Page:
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Living Less Unsustainably: Concrete

Concrete production accounts for 8% of global climate altering gas emissions.
John Fischer
Concrete production accounts for 8% of global climate altering gas emissions.

Climate Master John Fischer here with KLCC’s Living Less Unsustainably. Your car is likely the most obvious greenhouse gas producer in your life, but the driveway it sits on is a big producer too.

Concrete production accounts for 8% of global climate altering gas emissions. And with infrastructure work coming soon to a bridge near you, those emissions are likely to go up. Portland cement, a prime ingredient of concrete, is named for its resemblance to a limestone found on the English Isle of Portland. And producing it releases a lot of CO2. Heating limestone releases CO2, and producing the heat in cement kilns releases CO2- about 400 pounds for each yard of concrete.

Pouring a new driveway releases as much carbon dioxide as driving to New York and back - three times. If you have cracks or lumps in a patio or driveway, consider repair or grinding instead of replacement. Next time you stroll down the sidewalk, look for the spots where the city has ground down an abrupt edge. It's a simple fix for a tripping hazard - repair always beats replacement. The same thing can be done to at home. Cracks can be filled with patching material or tar.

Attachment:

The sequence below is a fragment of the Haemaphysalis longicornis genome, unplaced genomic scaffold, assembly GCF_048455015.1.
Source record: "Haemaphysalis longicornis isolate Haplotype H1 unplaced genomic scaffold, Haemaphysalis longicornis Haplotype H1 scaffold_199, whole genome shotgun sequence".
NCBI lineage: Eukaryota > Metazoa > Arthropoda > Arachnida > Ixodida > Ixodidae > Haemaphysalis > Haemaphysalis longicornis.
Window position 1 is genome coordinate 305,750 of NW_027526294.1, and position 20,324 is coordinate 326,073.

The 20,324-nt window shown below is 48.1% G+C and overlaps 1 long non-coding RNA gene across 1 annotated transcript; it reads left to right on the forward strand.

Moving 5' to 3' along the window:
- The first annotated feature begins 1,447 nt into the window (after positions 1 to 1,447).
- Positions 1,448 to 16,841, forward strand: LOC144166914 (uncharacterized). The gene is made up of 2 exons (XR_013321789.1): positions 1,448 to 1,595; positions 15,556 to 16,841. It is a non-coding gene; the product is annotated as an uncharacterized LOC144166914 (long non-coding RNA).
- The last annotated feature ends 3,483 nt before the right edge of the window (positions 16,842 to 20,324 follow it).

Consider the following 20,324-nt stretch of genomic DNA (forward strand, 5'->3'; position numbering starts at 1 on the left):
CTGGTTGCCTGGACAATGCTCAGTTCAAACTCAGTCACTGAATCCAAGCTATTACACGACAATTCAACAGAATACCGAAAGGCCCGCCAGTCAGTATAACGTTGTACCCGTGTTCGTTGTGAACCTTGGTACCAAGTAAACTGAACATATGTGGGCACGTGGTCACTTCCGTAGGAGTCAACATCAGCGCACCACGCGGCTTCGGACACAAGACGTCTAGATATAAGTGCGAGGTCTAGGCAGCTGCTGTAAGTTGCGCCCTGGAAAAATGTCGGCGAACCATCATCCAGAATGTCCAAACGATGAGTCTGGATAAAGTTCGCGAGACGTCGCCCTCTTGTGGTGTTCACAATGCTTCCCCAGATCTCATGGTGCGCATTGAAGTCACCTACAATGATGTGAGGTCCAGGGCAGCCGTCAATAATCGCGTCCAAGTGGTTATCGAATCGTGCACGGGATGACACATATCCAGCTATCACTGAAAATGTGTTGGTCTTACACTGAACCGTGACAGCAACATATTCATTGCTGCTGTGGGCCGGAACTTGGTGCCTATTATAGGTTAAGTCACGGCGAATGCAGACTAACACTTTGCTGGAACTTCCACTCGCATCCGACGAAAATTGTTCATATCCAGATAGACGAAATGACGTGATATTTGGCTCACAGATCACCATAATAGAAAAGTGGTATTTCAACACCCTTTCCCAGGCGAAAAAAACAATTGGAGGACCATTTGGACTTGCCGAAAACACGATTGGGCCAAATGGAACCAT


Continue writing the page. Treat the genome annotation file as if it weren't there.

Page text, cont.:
Green concrete includes reused building materials, power plant coal ash, and even glass. Using green concrete reduces emissions by up to 25%. In 2013, the east bay bridge connecting Oakland and San Francisco was paved with concrete containing one third recycled concrete scrap to meet state mandated greenhouse gas reductions.

New concrete technology, and carbon capture in kilns, can reduce CO2 emissions by 90%. There is even a new concrete on the market that makes concrete a net absorber of CO2. While not widely available yet, except for industrial scale projects, time, and legislated greenhouse gas goals could make construction better than zero emission. Until then repair and save what you have- less concrete is better.

I'm John Fischer with KLCC's Living Less Unsustainably.

Copyright 2021, KLCC

John Fischer is a Master Gardener and Master Recycler and the host of KLCC's Good Gardening and Living Less Unsustainably.
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